The existing ceiling was not level. We went to great effort to level the ceiling because the cabinets went floor to ceiling. We leveled the ceiling by running new wood attached to the existing ceiling joists. A level ceiling allowed us to run crown molding around the cabinets with equal margins.

During

The range wall during construction. Added blocking in the wall to screw cabinets to and made sure to have solid blocking to nail beadboard into. All old knob and tube wiring replaced.

During

We tried to be as neat as possible during demolition. All plaster was removed from the wood lath before the lath was removed from the walls. This helped us better to control dust and made it easier to load the dumpster.

During

New Pella window installed. All window and door casings were replaced. We have knives made so we could duplicate the existing trim.

During

Exposed chimney and laundry chute before removal.

During

The laundry chute has been removed and the chimney has been removed from the roof to the middle of the kitchen. Chimney was removed all the way to the basement floor.

During

The chimney, laundry chute and stairs completely removed.

After

Original plans were to install a new white oak floor. The client wanted to try and salvage the original floor. Here the floor has been sanded and the first coat of urethane installed. We were all very surprised at the results.

Before

A test sand of the floor after removing the old gray tile.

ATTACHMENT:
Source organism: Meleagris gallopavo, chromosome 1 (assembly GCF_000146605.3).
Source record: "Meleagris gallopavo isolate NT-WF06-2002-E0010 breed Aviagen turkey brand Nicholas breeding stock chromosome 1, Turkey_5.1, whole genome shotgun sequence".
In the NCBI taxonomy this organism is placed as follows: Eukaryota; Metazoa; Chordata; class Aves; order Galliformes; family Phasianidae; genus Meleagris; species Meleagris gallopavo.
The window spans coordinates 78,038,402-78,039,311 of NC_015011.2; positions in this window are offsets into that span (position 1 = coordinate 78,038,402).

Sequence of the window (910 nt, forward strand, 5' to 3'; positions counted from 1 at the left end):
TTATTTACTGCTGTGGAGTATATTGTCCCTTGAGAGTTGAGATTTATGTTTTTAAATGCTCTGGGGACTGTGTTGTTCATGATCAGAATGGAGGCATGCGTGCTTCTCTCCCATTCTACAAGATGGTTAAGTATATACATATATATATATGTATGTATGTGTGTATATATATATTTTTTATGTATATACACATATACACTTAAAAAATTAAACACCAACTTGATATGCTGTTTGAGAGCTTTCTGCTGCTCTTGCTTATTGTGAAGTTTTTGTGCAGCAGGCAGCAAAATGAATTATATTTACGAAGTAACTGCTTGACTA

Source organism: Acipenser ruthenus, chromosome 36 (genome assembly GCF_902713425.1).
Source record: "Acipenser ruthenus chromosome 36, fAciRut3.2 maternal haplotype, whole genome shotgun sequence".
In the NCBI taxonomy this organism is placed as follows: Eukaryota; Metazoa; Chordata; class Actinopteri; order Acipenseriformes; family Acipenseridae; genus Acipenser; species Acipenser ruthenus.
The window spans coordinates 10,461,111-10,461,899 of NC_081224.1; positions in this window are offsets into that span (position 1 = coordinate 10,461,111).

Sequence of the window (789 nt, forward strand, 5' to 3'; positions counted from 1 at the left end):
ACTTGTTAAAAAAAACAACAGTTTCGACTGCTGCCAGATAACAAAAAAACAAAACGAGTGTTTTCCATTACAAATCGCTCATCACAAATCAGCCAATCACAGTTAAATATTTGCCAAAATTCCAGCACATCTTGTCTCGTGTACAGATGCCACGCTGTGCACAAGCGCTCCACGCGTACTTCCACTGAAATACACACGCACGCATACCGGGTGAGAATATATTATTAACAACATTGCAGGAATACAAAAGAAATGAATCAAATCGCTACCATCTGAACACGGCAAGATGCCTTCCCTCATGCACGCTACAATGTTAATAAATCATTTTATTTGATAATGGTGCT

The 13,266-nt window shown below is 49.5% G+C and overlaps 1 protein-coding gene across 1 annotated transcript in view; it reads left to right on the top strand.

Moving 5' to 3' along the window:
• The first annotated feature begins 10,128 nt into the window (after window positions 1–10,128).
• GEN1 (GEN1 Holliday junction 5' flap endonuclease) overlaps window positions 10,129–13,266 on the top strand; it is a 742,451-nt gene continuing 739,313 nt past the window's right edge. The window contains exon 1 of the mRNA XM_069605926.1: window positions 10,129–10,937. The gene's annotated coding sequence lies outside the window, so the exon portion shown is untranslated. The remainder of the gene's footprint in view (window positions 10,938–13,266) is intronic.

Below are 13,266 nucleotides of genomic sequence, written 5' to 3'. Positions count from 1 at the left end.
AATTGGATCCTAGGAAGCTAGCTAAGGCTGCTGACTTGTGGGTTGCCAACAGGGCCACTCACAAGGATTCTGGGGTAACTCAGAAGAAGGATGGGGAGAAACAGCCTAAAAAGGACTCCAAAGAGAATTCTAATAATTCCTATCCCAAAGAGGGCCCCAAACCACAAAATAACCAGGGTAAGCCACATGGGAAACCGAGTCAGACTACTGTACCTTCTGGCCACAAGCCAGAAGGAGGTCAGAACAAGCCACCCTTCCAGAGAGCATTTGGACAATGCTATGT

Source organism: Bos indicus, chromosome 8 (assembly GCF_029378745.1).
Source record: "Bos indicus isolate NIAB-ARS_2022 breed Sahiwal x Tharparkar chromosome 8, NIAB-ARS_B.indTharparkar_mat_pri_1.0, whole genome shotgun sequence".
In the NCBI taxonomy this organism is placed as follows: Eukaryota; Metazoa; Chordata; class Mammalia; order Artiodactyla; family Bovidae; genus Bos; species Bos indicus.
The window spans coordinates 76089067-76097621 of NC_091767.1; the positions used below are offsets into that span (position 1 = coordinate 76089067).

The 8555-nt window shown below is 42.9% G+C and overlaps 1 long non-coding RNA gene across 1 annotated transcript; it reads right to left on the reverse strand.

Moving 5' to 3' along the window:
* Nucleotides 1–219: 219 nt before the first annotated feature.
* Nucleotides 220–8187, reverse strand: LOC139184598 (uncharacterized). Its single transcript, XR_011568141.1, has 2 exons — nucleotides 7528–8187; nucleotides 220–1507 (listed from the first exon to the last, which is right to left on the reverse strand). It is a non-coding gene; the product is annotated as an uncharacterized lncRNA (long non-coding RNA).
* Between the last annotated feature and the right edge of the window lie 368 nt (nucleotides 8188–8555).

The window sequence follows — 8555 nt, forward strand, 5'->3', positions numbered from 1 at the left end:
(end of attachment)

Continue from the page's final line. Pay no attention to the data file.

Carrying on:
After

Close-up of the high-output Best range hood. The hood required an 8 inch round duct. With a little bit of engineering we were able to duct to the exterior of the house.

After

The White-House 30 inch farmhouse sink with a stainless steel grid. The sink is deep so large pans can be washed easily. The sink was pulled forward to allow for more counter space behind it. Chicago faucet with a 12 inch spout was installed so that water would run towards the center of the sink.

After

Maximizing storage was key to this kitchen. We were able to add counters and cabinets with pull out spice racks on both sides of the range.

After

Pull-out cabinet for cleaning supplies added next to the sink.

After

New closet we build on the second floor where new space was made after removing the chimney and laundry chute. The client was thrilled to have more closet space.

After

Beadboard bench was built for putting on shoes and hanging coats at the end of the kitchen hallway. Prior to the project there was nothing in this space.